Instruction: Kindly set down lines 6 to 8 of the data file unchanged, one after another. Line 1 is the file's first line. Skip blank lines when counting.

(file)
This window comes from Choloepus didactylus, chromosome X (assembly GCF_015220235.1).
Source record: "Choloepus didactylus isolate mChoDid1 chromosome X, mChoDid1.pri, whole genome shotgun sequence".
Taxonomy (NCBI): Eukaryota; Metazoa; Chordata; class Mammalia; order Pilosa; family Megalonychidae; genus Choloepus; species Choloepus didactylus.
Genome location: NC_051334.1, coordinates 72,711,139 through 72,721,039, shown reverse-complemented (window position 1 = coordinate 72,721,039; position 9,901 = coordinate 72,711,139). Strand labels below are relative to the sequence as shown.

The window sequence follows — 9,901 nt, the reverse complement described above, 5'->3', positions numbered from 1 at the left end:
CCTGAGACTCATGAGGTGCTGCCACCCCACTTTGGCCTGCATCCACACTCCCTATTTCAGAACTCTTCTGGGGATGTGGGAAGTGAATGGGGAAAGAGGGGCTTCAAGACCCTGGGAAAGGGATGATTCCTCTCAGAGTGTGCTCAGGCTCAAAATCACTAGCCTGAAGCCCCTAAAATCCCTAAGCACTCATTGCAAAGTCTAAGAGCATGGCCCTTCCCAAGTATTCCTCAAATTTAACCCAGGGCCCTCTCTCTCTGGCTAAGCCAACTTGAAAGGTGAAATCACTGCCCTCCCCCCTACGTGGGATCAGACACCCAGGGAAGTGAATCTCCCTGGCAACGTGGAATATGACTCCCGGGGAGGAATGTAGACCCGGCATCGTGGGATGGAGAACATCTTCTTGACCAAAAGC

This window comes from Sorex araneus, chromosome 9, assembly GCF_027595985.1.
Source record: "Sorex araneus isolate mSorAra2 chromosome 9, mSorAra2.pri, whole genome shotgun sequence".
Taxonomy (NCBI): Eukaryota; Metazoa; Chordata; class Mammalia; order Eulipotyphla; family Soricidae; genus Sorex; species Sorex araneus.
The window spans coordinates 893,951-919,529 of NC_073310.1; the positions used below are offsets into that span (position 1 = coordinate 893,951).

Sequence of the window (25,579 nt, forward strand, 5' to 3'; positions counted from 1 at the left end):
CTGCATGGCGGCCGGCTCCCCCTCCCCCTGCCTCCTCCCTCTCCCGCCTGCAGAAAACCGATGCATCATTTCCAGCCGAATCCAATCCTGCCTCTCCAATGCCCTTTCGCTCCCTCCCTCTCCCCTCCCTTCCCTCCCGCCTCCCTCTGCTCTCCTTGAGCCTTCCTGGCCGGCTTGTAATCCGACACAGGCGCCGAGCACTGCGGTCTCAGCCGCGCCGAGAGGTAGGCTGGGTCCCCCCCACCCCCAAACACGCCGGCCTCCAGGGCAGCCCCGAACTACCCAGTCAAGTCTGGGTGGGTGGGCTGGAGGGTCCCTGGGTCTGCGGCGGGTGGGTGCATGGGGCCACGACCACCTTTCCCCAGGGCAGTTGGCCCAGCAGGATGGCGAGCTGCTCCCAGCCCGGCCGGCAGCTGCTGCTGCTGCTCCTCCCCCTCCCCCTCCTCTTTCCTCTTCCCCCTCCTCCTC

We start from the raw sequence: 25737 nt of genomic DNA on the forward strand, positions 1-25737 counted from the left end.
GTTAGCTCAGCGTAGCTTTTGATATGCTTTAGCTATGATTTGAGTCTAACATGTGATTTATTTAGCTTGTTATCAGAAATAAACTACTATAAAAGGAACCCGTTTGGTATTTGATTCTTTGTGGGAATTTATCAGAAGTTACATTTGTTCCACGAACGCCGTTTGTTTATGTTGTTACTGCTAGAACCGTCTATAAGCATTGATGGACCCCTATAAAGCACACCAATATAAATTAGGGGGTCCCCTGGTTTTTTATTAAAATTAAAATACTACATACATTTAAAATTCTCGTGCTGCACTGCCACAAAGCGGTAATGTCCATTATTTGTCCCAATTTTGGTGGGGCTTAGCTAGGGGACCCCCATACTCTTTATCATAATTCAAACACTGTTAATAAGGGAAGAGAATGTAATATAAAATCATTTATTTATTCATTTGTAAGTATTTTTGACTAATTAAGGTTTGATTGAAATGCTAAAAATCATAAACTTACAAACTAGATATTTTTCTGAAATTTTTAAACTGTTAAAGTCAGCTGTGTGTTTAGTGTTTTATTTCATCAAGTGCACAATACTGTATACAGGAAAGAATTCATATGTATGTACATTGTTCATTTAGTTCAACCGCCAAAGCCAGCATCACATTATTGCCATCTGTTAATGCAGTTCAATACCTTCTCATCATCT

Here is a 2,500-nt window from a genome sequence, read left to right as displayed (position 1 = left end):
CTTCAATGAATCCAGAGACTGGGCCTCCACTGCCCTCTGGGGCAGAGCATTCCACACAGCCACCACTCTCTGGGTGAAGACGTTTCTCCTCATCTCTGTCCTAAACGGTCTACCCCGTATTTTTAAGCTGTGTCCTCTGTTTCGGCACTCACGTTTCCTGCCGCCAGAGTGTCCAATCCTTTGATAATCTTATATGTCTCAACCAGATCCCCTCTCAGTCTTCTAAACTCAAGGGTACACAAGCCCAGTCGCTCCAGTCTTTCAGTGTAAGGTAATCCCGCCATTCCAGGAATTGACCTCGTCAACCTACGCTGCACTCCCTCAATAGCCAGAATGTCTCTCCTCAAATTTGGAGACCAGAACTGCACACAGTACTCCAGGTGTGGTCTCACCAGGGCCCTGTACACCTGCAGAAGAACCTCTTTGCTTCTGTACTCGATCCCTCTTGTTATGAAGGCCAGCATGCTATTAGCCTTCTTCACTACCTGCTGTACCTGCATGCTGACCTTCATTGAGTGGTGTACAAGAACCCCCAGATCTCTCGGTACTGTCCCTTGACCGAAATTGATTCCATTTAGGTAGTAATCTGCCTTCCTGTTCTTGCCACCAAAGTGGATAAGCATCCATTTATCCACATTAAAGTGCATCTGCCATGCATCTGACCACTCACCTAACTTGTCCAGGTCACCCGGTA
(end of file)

CCTGAGACTCATGAGGTGCTGCCACCCCACTTTGGCCTGCATCCACACTCCCTATTTCAGAACTCTTCTGGGGATGTGGGAAGTGAATGGGGAAAGAGGGGCTTCAAGACCCTGGGAAAGGGATGATTCCTCTCAGAGTGTGCTCAGGCTCAAAATCACTAGCCTGAAGCCCCTAAAATCCCTAAGCACTCATTGCAAAGTCTAAGAGCATGGCCCTTCCCAAGTATTCCTCAAATTTAACCCAGGGCCCTCTCTCTCTGGCTAAGCCAACTTGAAAGGTGAAATCACTGCCCTCCCCCCTACGTGGGATCAGACACCCAGGGAAGTGAATCTCCCTGGCAACGTGGAATATGACTCCCGGGGAGGAATGTAGACCCGGCATCGTGGGATGGAGAACATCTTCTTGACCAAAAGC

This window comes from Sorex araneus, chromosome 9, assembly GCF_027595985.1.
Source record: "Sorex araneus isolate mSorAra2 chromosome 9, mSorAra2.pri, whole genome shotgun sequence".